Getting a drug on the market is no easy feat; an enormous
amount of research, development, and trials are only
quantitative markers of the process a new medication
must undergo before gaining the clear for distribution
by healthcare professionals. One would hope that, at
the least, a research team that has advanced a drug
to clinical trials wouldn't have to fret over putting
together the trial, but a common difficulty in gathering
participants for clinical trials has made this far from
the reality for many medical researchers. However, texting
may offer a solution.
At first glance, it may not make much sense that rounding
up participants for research trials would present such
an obstacle. However, many who consider participating
in trials of drugs not yet on the market hesitate due
to unvoiced concerns, and the steps leading up to the
trial can be tedious, resulting in a surprisingly high
proportion of dropouts among clinical trial participants
of about two thirds.
The process of successfully locating and recruiting
from a pool of oft-hesitating potential participants
is also an expensive one. And even when researchers
have garnered enough participants, managing all their
information represents a tedious, time-consuming hurdle.
In short, recruiting subjects is a far greater difficulty
and expense than it should be for medical researchers.
Texting might hold the solution to these woes. By allowing
potential participants to demonstrate interest via text
message, trials might be more likely to garner greater
interest, as many are more inclined to send a quick
text message than to follow through with making a phone
call or writing out an email. After all, most people
worldwide now own or have access to mobile phones. Advertisements
encouraging people to text a specified keyword to a
given number in order to demonstrate interest could
be placed in strategic or oft-visited locations, like
hospital waiting rooms or on public transportation,
presenting a lower-effort mode of recruitment.
Using this sort of system also offers the benefit of
making the recruitment process more automated. If potential
participants express their interest in the trial via
a text message, their text can initiate the process
of verifying the patient's eligibility; patients can
automatically begin to receive text messages asking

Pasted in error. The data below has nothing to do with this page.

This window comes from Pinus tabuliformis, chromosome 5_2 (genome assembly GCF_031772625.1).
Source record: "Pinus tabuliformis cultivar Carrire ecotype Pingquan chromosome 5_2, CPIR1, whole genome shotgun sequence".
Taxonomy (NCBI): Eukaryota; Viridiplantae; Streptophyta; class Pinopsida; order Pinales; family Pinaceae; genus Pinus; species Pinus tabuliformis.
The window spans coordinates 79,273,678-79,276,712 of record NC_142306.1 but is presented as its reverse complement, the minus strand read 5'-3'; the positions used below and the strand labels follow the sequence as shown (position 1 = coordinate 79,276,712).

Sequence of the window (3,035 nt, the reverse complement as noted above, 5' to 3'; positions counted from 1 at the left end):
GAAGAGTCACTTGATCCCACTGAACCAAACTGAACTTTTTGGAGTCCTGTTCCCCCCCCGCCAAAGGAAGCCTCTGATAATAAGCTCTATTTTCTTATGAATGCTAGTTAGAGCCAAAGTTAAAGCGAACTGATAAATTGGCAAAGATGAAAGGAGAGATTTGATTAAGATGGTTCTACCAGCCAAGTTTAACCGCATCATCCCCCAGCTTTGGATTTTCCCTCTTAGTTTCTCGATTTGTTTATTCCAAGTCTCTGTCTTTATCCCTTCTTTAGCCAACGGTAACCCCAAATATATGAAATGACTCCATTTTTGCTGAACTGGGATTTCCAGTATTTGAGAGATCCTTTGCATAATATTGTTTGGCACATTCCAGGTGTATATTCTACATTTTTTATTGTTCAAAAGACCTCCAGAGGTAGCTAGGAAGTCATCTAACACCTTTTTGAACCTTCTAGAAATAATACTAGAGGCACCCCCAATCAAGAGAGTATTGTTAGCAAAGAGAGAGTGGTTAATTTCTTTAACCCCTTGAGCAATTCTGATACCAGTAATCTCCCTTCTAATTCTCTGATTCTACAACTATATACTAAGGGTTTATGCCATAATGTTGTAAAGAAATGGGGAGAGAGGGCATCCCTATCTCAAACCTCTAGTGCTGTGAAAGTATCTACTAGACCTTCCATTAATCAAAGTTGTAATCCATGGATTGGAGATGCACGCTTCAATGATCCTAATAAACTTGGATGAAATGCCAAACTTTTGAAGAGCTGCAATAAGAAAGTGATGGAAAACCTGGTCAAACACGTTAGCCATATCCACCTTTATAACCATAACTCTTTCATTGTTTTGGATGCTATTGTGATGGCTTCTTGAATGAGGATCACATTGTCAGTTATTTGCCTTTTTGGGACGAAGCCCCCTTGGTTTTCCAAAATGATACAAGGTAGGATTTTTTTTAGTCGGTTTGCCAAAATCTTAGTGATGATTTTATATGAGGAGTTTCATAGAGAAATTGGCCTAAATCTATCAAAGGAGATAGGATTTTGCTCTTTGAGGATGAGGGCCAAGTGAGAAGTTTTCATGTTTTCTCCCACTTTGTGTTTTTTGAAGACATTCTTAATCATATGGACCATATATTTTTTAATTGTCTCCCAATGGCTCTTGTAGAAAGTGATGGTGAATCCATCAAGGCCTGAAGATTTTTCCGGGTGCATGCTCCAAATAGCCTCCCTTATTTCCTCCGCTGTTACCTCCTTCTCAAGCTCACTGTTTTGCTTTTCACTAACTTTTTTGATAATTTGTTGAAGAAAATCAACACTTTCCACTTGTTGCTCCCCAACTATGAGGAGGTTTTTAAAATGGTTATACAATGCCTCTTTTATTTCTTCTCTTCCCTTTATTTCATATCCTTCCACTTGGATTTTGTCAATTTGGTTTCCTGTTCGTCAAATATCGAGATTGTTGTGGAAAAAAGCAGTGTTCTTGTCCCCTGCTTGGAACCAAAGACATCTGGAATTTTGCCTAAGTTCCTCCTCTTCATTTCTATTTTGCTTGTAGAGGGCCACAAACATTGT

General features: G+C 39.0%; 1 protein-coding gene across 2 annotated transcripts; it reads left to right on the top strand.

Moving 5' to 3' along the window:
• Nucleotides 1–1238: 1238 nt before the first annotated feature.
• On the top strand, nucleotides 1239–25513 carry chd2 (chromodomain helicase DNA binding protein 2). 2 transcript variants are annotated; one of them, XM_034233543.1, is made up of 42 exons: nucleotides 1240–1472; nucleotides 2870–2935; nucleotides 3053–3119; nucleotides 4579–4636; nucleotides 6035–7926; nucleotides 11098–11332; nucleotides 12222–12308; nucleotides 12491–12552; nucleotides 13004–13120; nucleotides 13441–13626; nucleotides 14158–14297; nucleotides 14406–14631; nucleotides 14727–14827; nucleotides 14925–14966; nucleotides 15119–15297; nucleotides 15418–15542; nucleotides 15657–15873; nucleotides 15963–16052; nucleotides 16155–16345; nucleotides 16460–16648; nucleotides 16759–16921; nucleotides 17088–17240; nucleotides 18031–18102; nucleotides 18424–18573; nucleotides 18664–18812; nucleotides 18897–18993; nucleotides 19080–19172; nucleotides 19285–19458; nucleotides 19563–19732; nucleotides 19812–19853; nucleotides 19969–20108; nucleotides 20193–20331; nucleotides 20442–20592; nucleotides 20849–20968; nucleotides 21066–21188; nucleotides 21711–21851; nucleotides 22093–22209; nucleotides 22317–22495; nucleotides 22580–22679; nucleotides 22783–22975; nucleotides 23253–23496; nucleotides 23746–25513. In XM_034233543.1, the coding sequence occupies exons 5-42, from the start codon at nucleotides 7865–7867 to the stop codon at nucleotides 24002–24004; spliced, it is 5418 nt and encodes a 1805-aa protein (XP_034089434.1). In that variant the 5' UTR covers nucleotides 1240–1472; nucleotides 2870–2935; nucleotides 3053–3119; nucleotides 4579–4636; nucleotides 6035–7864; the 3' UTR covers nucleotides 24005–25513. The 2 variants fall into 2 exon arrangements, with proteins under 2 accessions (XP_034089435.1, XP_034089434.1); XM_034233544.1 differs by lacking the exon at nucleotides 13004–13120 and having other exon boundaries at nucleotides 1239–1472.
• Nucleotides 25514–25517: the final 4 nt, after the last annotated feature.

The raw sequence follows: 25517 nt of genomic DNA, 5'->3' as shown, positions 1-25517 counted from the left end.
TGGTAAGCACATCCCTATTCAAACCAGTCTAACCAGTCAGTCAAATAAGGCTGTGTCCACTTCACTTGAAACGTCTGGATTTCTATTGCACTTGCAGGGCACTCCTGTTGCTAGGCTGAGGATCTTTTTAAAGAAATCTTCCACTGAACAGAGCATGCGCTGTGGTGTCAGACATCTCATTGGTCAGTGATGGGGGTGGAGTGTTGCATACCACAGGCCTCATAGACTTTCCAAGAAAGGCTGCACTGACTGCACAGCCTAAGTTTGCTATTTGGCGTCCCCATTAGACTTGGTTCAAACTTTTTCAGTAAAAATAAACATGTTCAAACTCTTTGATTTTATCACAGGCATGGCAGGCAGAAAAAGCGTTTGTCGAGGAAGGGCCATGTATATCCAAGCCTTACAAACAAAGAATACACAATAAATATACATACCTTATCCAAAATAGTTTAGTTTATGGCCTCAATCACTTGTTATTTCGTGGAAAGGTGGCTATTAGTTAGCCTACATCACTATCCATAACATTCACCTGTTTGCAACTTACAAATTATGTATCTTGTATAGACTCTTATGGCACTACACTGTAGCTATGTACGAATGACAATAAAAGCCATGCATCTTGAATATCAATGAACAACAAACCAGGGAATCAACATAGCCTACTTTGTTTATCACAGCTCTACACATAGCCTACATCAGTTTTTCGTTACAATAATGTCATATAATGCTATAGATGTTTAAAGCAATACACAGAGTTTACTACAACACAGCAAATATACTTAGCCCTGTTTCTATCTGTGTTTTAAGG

simple, multiple choice questions about the requirements
for a given trial's participants to ensure that they
are eligible. By potentially automating this processing,
texting spares researchers labor hours they might spend
screening prospective participants.
Using text messaging in this way also promises ease
later in the recruitment process, when reaching out
to patients individually becomes too time-consuming.
With texting, researchers can structure and automate
outreach by dividing the pool of patients by their data
and scheduling different text messages to different
pools. In this way, researchers can better target texts
to patients based on information like their availability.
This approach would speed up outreach throughout the
recruitment process and reduce the amount of human labor
hours needed, representing a reduction in time and money
Texting could also help assuage the doubts of patients,
reducing dropout rates. Many patients drop out of a
study before it even begins because of doubts or fears,
and reaching out to every patient and addressing each
one's concerns individually demands more time than researchers
can spare. In order to retain volunteers and time, researchers
could prepare text messages addressing common worries
or offering more information about the trial that could
be automatically sent to patients who express relevant
concerns. Additionally, texting is a more immediate,
comfortable medium for most than calling or emailing,
which may cause more people to voice their concerns
to the research team than to quietly drop out.
While there is limited research on the efficacy of
texting as a recruitment device, the potential it holds
to expedite and enhance recruitment for clinical trials
is promising and exciting for medical research.
About the Author -
Sharon Housley is the VP of Marketing for NotePage,
Inc. a software company for communication software solutions.